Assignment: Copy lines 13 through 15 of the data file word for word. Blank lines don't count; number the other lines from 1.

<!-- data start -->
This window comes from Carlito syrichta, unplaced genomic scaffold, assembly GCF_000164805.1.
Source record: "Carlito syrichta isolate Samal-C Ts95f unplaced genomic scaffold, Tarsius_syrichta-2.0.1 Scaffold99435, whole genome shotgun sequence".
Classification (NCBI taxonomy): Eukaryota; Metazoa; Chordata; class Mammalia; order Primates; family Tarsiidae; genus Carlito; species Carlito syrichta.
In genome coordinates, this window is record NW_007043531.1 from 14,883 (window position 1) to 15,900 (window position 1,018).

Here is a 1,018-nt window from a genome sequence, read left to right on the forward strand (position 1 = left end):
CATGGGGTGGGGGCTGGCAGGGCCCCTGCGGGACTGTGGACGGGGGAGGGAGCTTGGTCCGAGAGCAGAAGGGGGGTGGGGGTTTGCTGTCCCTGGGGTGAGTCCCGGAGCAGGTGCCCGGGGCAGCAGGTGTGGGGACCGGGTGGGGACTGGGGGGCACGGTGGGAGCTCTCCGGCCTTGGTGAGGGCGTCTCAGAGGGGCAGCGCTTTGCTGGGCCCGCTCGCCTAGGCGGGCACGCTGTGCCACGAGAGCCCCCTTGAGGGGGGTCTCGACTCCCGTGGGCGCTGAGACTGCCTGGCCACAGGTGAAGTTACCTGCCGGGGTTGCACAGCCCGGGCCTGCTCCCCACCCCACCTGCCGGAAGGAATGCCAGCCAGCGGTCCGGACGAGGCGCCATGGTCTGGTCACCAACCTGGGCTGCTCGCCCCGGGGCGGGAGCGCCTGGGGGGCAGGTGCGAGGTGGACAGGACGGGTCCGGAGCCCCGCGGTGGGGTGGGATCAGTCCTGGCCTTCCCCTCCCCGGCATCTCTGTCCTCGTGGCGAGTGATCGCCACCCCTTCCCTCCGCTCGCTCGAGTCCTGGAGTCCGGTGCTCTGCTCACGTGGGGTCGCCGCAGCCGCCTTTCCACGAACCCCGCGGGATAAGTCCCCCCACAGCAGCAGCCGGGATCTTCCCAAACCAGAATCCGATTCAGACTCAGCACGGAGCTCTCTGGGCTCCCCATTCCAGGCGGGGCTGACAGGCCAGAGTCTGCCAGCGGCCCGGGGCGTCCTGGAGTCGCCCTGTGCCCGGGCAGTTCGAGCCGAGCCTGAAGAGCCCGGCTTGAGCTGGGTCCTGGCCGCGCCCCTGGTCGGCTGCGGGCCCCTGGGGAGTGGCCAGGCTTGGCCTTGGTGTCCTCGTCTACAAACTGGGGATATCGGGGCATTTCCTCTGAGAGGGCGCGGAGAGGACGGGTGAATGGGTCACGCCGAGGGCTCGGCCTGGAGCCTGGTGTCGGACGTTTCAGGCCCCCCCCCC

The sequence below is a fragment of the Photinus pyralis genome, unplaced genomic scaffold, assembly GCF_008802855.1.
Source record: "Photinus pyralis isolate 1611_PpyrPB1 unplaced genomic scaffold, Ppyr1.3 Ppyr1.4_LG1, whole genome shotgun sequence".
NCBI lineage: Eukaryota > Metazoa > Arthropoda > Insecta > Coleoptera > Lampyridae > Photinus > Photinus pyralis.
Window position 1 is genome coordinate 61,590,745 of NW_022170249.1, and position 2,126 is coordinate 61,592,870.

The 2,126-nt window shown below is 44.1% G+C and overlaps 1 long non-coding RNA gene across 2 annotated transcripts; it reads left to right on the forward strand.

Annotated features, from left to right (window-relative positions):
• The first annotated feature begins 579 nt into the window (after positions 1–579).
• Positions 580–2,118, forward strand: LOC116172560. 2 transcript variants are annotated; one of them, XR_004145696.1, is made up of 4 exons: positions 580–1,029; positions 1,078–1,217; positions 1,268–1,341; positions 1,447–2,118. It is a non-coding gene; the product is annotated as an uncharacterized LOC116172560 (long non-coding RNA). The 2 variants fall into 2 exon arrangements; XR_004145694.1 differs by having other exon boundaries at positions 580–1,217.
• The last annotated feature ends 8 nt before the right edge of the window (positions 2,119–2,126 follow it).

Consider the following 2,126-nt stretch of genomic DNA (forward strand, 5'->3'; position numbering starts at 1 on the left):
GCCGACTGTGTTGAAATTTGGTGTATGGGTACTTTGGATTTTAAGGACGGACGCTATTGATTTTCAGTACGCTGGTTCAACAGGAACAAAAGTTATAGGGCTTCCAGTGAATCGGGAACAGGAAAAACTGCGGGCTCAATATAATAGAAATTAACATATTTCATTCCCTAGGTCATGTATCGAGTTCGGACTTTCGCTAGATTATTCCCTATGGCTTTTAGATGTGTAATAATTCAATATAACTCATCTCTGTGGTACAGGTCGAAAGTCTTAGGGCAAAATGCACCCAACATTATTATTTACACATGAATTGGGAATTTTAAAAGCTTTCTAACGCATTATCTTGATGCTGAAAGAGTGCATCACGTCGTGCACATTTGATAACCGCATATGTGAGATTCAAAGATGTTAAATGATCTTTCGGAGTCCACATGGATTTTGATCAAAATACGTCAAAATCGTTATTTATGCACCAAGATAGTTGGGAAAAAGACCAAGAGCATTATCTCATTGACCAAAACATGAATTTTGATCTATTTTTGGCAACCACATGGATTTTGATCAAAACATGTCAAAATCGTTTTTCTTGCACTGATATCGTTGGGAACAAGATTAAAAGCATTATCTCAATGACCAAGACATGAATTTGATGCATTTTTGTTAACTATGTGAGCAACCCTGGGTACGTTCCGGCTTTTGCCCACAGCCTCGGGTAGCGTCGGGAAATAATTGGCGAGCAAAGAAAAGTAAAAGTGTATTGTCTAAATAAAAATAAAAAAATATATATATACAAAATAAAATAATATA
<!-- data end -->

• The first annotated feature begins 579 nt into the window (after positions 1–579).
• Positions 580–2,118, forward strand: LOC116172560. 2 transcript variants are annotated; one of them, XR_004145696.1, is made up of 4 exons: positions 580–1,029; positions 1,078–1,217; positions 1,268–1,341; positions 1,447–2,118. It is a non-coding gene; the product is annotated as an uncharacterized LOC116172560 (long non-coding RNA). The 2 variants fall into 2 exon arrangements; XR_004145694.1 differs by having other exon boundaries at positions 580–1,217.
• The last annotated feature ends 8 nt before the right edge of the window (positions 2,119–2,126 follow it).